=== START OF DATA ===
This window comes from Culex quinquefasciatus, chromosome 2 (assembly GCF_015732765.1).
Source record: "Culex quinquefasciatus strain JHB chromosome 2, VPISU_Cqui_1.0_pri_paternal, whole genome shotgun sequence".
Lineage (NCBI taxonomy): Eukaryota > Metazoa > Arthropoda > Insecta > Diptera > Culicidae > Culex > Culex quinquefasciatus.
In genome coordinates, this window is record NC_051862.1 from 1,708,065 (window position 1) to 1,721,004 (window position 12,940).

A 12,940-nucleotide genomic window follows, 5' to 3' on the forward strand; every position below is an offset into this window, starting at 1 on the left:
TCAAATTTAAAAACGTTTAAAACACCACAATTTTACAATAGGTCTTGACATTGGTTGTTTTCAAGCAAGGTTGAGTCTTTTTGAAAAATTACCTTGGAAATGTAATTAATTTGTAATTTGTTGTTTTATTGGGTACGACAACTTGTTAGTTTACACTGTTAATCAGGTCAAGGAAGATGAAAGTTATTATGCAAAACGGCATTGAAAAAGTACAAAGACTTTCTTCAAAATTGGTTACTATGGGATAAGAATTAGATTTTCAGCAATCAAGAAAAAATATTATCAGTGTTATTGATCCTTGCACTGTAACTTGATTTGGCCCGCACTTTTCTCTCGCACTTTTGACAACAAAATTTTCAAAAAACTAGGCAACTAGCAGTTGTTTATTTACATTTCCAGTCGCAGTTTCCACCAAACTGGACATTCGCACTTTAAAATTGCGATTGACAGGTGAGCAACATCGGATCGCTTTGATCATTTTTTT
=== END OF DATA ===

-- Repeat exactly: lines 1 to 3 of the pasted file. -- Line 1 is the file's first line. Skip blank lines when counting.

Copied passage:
This window comes from Culex quinquefasciatus, chromosome 2 (assembly GCF_015732765.1).
Source record: "Culex quinquefasciatus strain JHB chromosome 2, VPISU_Cqui_1.0_pri_paternal, whole genome shotgun sequence".
Lineage (NCBI taxonomy): Eukaryota > Metazoa > Arthropoda > Insecta > Diptera > Culicidae > Culex > Culex quinquefasciatus.